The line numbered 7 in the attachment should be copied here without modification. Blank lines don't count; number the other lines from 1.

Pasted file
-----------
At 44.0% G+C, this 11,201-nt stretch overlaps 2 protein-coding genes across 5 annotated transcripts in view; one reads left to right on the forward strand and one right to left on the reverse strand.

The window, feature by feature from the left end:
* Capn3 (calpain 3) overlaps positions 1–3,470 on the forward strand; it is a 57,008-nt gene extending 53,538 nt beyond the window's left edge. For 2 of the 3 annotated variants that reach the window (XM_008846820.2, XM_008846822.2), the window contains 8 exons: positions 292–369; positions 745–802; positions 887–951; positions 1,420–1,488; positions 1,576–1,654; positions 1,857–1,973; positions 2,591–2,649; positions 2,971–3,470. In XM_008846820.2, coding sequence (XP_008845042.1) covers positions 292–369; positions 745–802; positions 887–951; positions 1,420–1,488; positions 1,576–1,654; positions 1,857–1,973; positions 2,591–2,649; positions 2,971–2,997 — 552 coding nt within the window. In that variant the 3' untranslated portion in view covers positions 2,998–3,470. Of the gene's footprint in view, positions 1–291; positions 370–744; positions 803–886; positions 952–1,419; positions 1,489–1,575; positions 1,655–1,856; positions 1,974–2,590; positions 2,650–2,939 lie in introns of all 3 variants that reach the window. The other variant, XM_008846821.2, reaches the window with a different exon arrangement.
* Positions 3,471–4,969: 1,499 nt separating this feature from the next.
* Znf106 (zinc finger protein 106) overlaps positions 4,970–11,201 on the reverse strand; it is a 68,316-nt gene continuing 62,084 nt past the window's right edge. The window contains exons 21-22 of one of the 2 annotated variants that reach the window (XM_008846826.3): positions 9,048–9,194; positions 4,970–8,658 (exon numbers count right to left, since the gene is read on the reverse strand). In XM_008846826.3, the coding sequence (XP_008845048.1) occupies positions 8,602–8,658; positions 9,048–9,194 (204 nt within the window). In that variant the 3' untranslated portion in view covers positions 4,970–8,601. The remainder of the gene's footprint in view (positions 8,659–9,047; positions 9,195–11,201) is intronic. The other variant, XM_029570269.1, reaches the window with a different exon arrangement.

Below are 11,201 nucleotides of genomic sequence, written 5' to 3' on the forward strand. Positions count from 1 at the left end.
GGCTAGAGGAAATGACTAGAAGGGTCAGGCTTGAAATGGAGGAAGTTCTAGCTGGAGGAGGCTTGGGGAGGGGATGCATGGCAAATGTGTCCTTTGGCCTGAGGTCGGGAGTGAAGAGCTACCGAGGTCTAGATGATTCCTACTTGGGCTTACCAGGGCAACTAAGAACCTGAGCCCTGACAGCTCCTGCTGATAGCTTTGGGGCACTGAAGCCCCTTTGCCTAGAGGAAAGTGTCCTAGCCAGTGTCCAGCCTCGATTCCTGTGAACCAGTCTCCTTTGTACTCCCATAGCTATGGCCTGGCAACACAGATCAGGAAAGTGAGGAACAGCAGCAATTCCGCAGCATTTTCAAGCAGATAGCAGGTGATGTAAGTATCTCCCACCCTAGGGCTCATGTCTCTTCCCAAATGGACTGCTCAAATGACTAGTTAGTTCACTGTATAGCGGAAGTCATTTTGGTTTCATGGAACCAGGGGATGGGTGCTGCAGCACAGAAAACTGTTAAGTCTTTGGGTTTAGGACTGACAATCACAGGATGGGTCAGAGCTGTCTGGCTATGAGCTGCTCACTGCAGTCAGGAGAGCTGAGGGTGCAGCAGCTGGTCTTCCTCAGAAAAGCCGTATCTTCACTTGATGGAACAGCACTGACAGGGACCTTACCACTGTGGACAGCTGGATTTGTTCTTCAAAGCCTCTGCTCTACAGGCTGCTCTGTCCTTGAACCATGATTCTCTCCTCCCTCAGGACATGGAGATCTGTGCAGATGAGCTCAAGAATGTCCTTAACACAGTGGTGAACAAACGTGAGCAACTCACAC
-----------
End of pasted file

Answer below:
GGCTAGAGGAAATGACTAGAAGGGTCAGGCTTGAAATGGAGGAAGTTCTAGCTGGAGGAGGCTTGGGGAGGGGATGCATGGCAAATGTGTCCTTTGGCCTGAGGTCGGGAGTGAAGAGCTACCGAGGTCTAGATGATTCCTACTTGGGCTTACCAGGGCAACTAAGAACCTGAGCCCTGACAGCTCCTGCTGATAGCTTTGGGGCACTGAAGCCCCTTTGCCTAGAGGAAAGTGTCCTAGCCAGTGTCCAGCCTCGATTCCTGTGAACCAGTCTCCTTTGTACTCCCATAGCTATGGCCTGGCAACACAGATCAGGAAAGTGAGGAACAGCAGCAATTCCGCAGCATTTTCAAGCAGATAGCAGGTGATGTAAGTATCTCCCACCCTAGGGCTCATGTCTCTTCCCAAATGGACTGCTCAAATGACTAGTTAGTTCACTGTATAGCGGAAGTCATTTTGGTTTCATGGAACCAGGGGATGGGTGCTGCAGCACAGAAAACTGTTAAGTCTTTGGGTTTAGGACTGACAATCACAGGATGGGTCAGAGCTGTCTGGCTATGAGCTGCTCACTGCAGTCAGGAGAGCTGAGGGTGCAGCAGCTGGTCTTCCTCAGAAAAGCCGTATCTTCACTTGATGGAACAGCACTGACAGGGACCTTACCACTGTGGACAGCTGGATTTGTTCTTCAAAGCCTCTGCTCTACAGGCTGCTCTGTCCTTGAACCATGATTCTCTCCTCCCTCAGGACATGGAGATCTGTGCAGATGAGCTCAAGAATGTCCTTAACACAGTGGTGAACAAACGTGAGCAACTCACAC